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City of London: The History by David…
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City of London: The History

by David Kynaston

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910 (1) Box 10 (1) British History (1) England (1) F2 (1) finance (1) hard (1) history (1) Lis study (1) London (2) non-fiction (1)

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This is a one volume abridged version of Kynaston's four volume (and 3,000+ pages!) 'The City of London', a history of the financial quarter from 1815 through to 2000. As an abridgement this is pretty good - there are no obvious gaps in the narrative.

As a history I found this book to be excellent in its attention to detail and its use of a wide variety of sources. As a narrative I found the book lacking. The focus here is on the specific institutions and companies, and their key personalities, that made up the financial trading sector of the City. There is very little about the commercial aspects of the City and nothing about the buildings, architecture or residents of the City. Nor is there much in the way that the City related to the rest of London, either physically through transport links or socially. We never really see who visited the City, who passed through it, who built it, what priority the rest off London gave to the City as just one of the components of the metropolis. All we hear about are the interactions of the players in the financial world.

The biggest failing of this book for me is that it assumes the reader is well-versed in the arcana of banking and finance. Time and again we read about changes in discount rates and the effects on various organisations in the City without ever being told what a 'discount rate' is, what part that plays in the structure of City organisations, who effects the change or what larger political/social/military events drive the change. Reading this book it feels as if significant changes are taking place in the narrative, but they are hidden from the reader.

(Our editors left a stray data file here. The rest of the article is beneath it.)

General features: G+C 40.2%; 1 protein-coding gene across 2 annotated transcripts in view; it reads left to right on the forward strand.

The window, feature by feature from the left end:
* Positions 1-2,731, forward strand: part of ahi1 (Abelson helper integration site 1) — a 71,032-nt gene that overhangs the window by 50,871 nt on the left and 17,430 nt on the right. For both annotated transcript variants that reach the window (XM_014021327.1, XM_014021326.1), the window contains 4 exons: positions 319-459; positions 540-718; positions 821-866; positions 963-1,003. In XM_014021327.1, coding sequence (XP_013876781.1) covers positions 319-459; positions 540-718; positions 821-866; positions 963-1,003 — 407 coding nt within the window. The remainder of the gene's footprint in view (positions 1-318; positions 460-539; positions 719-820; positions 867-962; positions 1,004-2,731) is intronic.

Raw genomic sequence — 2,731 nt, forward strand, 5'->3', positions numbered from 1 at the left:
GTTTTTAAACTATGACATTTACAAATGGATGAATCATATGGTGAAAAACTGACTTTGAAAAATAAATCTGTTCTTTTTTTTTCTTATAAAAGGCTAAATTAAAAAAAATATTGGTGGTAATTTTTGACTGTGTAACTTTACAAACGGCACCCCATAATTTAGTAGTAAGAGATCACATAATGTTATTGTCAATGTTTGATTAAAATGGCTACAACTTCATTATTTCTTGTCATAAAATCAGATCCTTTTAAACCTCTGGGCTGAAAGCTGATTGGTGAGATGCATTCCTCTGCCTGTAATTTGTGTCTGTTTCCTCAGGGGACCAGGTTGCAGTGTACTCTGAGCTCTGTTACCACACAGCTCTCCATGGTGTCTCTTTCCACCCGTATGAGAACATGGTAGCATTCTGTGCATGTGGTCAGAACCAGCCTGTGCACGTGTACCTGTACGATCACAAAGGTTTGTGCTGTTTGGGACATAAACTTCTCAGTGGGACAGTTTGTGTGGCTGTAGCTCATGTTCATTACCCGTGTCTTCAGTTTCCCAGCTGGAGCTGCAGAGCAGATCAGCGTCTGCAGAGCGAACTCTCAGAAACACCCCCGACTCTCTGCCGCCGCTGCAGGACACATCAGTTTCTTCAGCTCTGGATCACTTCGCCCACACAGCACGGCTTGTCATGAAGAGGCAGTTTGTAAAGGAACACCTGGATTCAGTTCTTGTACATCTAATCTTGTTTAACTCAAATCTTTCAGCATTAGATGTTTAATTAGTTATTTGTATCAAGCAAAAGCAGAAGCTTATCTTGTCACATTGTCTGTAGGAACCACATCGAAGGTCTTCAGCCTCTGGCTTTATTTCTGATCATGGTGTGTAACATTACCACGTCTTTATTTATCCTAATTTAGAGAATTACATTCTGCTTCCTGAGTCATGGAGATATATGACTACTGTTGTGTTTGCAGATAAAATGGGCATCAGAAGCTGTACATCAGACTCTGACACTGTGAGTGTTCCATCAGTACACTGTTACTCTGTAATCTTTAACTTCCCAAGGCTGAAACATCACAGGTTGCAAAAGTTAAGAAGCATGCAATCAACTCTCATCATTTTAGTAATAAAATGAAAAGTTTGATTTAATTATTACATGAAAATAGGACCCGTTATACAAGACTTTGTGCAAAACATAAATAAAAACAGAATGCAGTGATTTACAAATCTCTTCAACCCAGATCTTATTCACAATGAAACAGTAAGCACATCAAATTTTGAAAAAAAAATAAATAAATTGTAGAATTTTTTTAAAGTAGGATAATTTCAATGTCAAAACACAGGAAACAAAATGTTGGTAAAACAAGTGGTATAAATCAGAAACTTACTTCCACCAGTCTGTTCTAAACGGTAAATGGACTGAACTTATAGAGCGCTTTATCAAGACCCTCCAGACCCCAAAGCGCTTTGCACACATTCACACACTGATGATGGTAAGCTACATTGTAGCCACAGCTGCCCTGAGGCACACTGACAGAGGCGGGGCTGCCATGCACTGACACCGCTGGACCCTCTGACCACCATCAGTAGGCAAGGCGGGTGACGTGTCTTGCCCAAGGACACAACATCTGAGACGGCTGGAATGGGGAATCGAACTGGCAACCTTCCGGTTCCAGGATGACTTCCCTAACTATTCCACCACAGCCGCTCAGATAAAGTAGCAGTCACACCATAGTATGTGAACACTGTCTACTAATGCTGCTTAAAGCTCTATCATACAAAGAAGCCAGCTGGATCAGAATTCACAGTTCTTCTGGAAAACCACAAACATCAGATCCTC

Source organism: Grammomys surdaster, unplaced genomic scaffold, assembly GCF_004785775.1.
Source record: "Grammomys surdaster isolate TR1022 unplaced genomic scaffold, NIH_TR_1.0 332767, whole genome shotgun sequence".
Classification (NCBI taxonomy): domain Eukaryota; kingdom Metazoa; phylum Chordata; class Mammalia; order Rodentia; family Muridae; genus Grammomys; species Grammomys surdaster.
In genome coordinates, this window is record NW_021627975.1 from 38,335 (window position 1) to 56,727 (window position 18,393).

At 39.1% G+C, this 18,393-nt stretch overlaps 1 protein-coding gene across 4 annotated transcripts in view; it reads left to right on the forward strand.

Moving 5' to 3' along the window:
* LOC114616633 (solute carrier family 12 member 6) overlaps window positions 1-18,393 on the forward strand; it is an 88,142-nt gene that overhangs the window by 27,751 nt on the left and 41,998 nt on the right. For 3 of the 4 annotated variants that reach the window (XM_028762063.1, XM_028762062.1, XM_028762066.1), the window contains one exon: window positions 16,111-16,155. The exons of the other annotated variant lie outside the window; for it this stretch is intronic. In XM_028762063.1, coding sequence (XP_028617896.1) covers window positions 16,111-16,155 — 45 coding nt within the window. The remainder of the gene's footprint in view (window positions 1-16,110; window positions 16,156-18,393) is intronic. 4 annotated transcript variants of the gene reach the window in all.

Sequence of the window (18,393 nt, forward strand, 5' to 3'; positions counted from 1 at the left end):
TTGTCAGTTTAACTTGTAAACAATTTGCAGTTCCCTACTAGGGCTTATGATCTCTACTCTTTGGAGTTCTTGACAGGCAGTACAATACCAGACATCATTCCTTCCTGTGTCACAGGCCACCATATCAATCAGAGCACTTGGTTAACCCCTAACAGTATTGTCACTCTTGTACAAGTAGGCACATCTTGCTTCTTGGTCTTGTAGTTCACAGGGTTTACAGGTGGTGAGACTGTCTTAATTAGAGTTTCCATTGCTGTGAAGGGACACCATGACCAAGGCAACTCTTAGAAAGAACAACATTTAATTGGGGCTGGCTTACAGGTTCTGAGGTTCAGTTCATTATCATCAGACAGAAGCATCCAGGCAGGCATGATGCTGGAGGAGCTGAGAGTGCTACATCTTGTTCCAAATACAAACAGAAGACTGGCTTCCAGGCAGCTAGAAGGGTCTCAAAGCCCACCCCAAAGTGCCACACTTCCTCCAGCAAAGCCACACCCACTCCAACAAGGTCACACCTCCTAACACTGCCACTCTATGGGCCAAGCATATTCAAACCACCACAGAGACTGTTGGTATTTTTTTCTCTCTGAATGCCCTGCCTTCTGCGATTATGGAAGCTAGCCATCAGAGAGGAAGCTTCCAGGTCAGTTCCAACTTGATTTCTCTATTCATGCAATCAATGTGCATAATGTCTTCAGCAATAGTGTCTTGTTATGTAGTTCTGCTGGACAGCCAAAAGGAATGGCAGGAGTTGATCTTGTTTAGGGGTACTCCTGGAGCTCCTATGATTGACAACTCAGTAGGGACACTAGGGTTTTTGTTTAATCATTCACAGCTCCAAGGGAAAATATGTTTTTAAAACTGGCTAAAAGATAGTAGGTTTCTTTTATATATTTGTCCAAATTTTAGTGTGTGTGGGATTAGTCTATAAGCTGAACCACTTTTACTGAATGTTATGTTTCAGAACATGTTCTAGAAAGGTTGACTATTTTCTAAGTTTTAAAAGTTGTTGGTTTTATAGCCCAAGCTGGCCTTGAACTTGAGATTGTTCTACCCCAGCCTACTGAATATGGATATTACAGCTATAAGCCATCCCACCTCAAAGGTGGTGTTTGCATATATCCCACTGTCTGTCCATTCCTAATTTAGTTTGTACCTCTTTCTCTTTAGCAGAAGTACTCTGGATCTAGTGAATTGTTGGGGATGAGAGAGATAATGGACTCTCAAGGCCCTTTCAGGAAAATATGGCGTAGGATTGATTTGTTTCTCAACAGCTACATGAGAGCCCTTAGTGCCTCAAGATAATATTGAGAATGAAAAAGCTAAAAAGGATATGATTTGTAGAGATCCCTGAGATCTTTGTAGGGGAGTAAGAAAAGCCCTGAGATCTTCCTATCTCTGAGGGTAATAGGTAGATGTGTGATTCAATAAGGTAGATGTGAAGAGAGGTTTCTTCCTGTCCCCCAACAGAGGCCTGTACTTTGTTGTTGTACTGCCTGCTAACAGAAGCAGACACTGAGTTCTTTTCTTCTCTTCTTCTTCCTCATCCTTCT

I enjoyed this book and Kynaston is an excellent historian with a great narrative and literary style. Ultimately, though I failed to be properly engaged with the events and people in the story because I could not grasp what the underlying drivers to the whole thing were. ( )
  pierthinker | Oct 2, 2017 |
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Amazon.com Product Description (ISBN 0701186534, Hardcover)

The 'Square Mile', London's financial powerhouse, rose to prominence with the defeat of Napoleon in 1815. David Kynaston's vibrant history brings this world to life, taking us from the railway boom of the 1830s to the 'Golden Age', when the legendary gold standard reigned supreme. Between the two World Wars the City was affected by the Wall Street Crash, pressured by politicians, trade unions and industrialists, but by the end of the twentieth century it had regained a precarious global might. Woven throughout are the stories of four individuals who shaped the City in different ways - Nathan Rothschild, Ernest Cassel, Montagu Norman and Siegmund Warburg. But the realm of great bankers and brokers is also the workplace of young clerks throwing paper darts, typists bringing in their sandwiches, and sad racketeers watching aghast as the markets fall. Above all, we see what it was like to work in the City - the dress codes, eating habits, work hours, pay, humour, changing architecture and language that forged the unique culture of the Square Mile. Richly entertaining, full of vivid anecdotes, this is a story of booms, busts and bankruptcies - from the Kaffir boom to the Marconi scandal, the 'Big Bang' deregulation of 1986, and the Barings crash in 1995 - bringing us to the brink of the modern age. David Knayston's groundbreaking history of the "City of London", published in four volumes between 1994 and 2001, is a modern classic. Skillfully edited into a single volume by David Milner, it tells a story as dramatic as any novel, while explaining the mysteries of the financial world in a way that we can all understand.

(retrieved from Amazon Thu, 12 Mar 2015 18:22:02 -0400)

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The 'Square Mile', London's financial powerhouse, rose to prominence with the defeat of Napoleon in 1815. David Kynaston's vibrant history brings this world to life, taking us from the railway boom of the 1830s to the 'Golden Age', when the legendary gold standard reigned supreme. Originally published: London: Chatto & Windus, 2011.… (more)

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